Lesson 8 extends our thinking from the previous lesson on personal memories from different perspectives in order to build up an understanding of collective memory. The coolest part: your students themselves will be immersed in collective remembering as they watch the video about a staged theft.
Goal: for everyone to gain an understanding and appreciation for how memory is shared in groups.
- This class’s discussion is a lot more free-form, so be sure to modify your questions in order to guide the discussion to a concrete understanding of collective remembrance. Especially for younger students, make things tangible with your own experiences.
- For the drawing activity, be sure to provide enough structure for your students, depending on their age, so that they can successfully engage with the assignment.
Please include suggestions, questions, and comments below:
Today’s class is really awesome! I struggled to make it work in a virtual format, but I think it will be really successful in a physical classroom. It is a station-based lesson where students explore examples of different media through which communities remember traumatic memories. I wanted to bring in different performances of remembrance like eulogies, memorials, artwork, and apologies, though you should feel empowered to change those as you see fit. Have fun!
Goal: for everyone to gain an appreciation for how groups collectively remember traumatic memories.
- Since some of the material is really heavy and might evoke sad feelings/memories in students, I would recommend making a statement at the beginning of class that recognizes that and holds space for those feelings. I would also suggest that you give students the option to talk to you or step out of the room at any time if they are feeling strongly.
Today’s lesson is a unique investigation into the practice of history – how do we know what happened in the past? Whose accounts do we believe/privilege? What is the relationship between history and memory? Students will complete an activity that directly compares different textbooks, examining them as primary sources that point to different historical narratives. This will also set up tomorrow’s class on controversy in history.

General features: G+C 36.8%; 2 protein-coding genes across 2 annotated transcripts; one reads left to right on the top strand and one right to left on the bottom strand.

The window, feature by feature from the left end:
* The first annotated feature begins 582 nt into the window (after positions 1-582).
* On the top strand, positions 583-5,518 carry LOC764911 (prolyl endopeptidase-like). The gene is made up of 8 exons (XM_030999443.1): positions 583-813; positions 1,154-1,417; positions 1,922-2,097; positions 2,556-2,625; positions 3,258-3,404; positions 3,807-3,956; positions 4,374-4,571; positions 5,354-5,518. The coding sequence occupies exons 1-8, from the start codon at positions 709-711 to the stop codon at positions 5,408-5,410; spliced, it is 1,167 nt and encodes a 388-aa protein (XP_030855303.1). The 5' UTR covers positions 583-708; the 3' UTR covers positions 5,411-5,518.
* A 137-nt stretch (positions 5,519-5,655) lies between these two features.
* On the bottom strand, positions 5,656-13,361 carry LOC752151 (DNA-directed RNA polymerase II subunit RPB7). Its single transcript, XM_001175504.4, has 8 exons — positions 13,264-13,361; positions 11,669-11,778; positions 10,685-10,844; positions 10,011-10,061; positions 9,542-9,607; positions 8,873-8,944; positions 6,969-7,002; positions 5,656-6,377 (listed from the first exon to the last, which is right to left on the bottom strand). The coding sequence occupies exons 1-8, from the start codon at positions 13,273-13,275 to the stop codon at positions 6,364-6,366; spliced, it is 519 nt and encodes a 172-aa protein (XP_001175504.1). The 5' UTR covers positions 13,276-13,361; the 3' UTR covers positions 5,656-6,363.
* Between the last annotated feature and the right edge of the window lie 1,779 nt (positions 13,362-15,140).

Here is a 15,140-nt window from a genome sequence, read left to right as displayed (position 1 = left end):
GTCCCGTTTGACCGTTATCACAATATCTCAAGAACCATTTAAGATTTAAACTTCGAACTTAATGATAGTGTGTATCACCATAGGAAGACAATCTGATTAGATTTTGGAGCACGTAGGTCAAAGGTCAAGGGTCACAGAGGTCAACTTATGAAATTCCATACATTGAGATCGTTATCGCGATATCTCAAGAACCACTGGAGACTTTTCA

Goal: for everyone to gain an understanding of how history is written.
- Following the textbook activity, the class discussion remains really free-form. You may want to have a socratic-style seminar where students lead the discussion and talk about their critical examinations of historical narratives. You may choose to lead a more structured discussion about the role of power in controlling popular/public knowledge. It may also be really amazing to talk about the current climate of local activists and researchers identifying and sharing long-repressed historical narratives.
This lesson was originally designed around students being able to explore the 1619 Project website on their own before a class-wide discussion. But since NYT is the worst, I had to troubleshoot on the spot. As you look over this lesson plan, you may choose to scrap the lesson entirely since it covers controversial topics. If you do choose to do the lesson, you should think about how you want to redesign the first half of the lesson. Do you want to do stations where students read either excerpts from the 1619 Project or the 1776 Commission? Do you want them to read an article about CRT arguments in a local school district? Alternatively, perhaps it would be best to spend the first half of class having students learn about something they have never been taught before, something erased from the historical narrative (ex. the Tuskegee Syphilis Studies). Whatever you decide, please don’t put your job/livelihood at risk, especially if you are working in an educational space.
Goal: to gain a vocabulary to describe current historical controversies.